While consumers are paying close attention to inflation’s impact on their wallets, insurers should be keeping an eye on social inflation – and recognize the two are often linked.
“There’s quite a distinction between the impact of what I would call first-party inflation – the cost to replace a building or to replace property, such as an assembly line or some kind of mechanization to create a finished product – and the other side of that equation in the insurance business, which is the effect of social inflation,” said Bernard McNulty, chief agent and head of claims at Allianz Global Corporate Specialty,
“People have lost perspective about the value of a dollar. And I don’t blame them,” he said. “I lay this at the feet of social media.”
He pointed to online buzz about stratospheric salaries for sports figures and lifestyle posts that normalize extreme spending. On top of that, soaring costs for housing and necessities reinforces people’s belief that daily life has become impossibly expensive.
“Your sense of what things are worth becomes hugely skewed. Inflation then exacerbates that,” Gold added. “It’s going to impact everything when it comes to awards, and I don’t see it turning around.”
Gold referenced Moore v. 7595611, in which the parents of a 24-year-old woman who died of injuries after an apartment fire, sued and were together eventually awarded damages exceeding $1.3 million.
While he doesn’t question that amount, given it’s nearly impossible to value a human life, he said the case had “high precedential value” because the prior highest award to a parent of an adult child who’d died was $100,000 per parent. In that light, the decision sets a higher watermark.
Another driver of social inflation, said Gold, is an emerging mindset that everyone has rights, but no one has responsibilities.
“People suffer a loss, and whether it’s their fault or not they think they’re entitled to recover money,” he added. “Everything that they’re asking for is driven by the cost of things, including inflation.”
Should the social inflation trend continue, it could ultimately lead to premium hikes by insurance companies. And it will likely spur insurers to work to improve their investment returns and build reserves, Gold said. They may also try and get legislative or judicial caps for certain types of claims.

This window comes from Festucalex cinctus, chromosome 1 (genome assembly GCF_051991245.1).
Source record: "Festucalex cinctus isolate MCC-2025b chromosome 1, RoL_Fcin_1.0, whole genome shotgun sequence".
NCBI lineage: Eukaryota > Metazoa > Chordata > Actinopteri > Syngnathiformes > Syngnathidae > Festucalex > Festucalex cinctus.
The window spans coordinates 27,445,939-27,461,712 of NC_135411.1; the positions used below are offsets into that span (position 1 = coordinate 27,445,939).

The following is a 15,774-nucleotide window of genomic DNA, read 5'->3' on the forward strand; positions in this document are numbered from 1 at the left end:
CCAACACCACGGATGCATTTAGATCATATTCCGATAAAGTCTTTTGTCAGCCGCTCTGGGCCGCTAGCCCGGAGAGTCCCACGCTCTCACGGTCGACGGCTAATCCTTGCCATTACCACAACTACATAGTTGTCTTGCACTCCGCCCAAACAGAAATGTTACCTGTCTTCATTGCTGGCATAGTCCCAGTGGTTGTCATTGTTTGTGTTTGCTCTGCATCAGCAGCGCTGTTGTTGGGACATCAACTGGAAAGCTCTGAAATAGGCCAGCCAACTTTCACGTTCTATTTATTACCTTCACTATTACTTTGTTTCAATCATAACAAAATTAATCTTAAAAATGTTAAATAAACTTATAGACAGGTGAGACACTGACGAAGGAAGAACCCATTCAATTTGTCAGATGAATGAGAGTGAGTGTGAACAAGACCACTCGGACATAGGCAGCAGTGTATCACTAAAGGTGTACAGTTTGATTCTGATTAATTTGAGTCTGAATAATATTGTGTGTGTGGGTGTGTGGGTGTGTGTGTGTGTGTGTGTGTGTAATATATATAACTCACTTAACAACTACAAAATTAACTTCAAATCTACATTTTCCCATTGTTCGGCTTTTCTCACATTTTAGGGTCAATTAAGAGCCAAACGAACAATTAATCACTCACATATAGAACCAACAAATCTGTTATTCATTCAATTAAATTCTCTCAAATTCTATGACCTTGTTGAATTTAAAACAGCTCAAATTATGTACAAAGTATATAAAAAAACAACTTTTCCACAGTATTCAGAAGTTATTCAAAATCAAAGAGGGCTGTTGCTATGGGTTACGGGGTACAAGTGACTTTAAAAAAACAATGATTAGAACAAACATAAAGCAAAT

“That will at least give insurers a fighting chance on what their exposure really is,” said Gold. “And I expect they’re probably thinking in terms of trying to legislate some protection in terms of exposure, or at least limiting their exposure so they can make informed projections.”
Firms also must consider long-tail liability claims.
It’s not uncommon for a basic slip-and-fall claim that includes bodily injury to be open for three, four or five years, said McNulty. But a claim that was evaluated and reserved for in 2019 will now be impacted by both economic and social inflation in terms of a court award.
“Costs are creeping up, so what’s that 2019 claim worth now?” he asked. “There’s no question that it’s worth more.”
Such costs are far less predictable than something like a first-party construction claim, McNulty said. The real challenge for the insurance business now is predicting what might happen with third-party claims from prior years.
“If we run across a judge or jury that’s really been impacted by inflation, for whatever reason, we are going to see awards be more now than they would have been in 2019,” he said. “And I don’t think it’s as simple as 15% or 20%. It could be 50%.”
Gold agreed insurance firms that have older personal injury files in their cabinets should be reassessing what the costs to settle those claims might look like, given inflation trends since 2020.
“If the incident, injury or loss occurred more than two or three years ago, they should be going back in and making sure that they and their counsel feel their assessments are in line,” he said.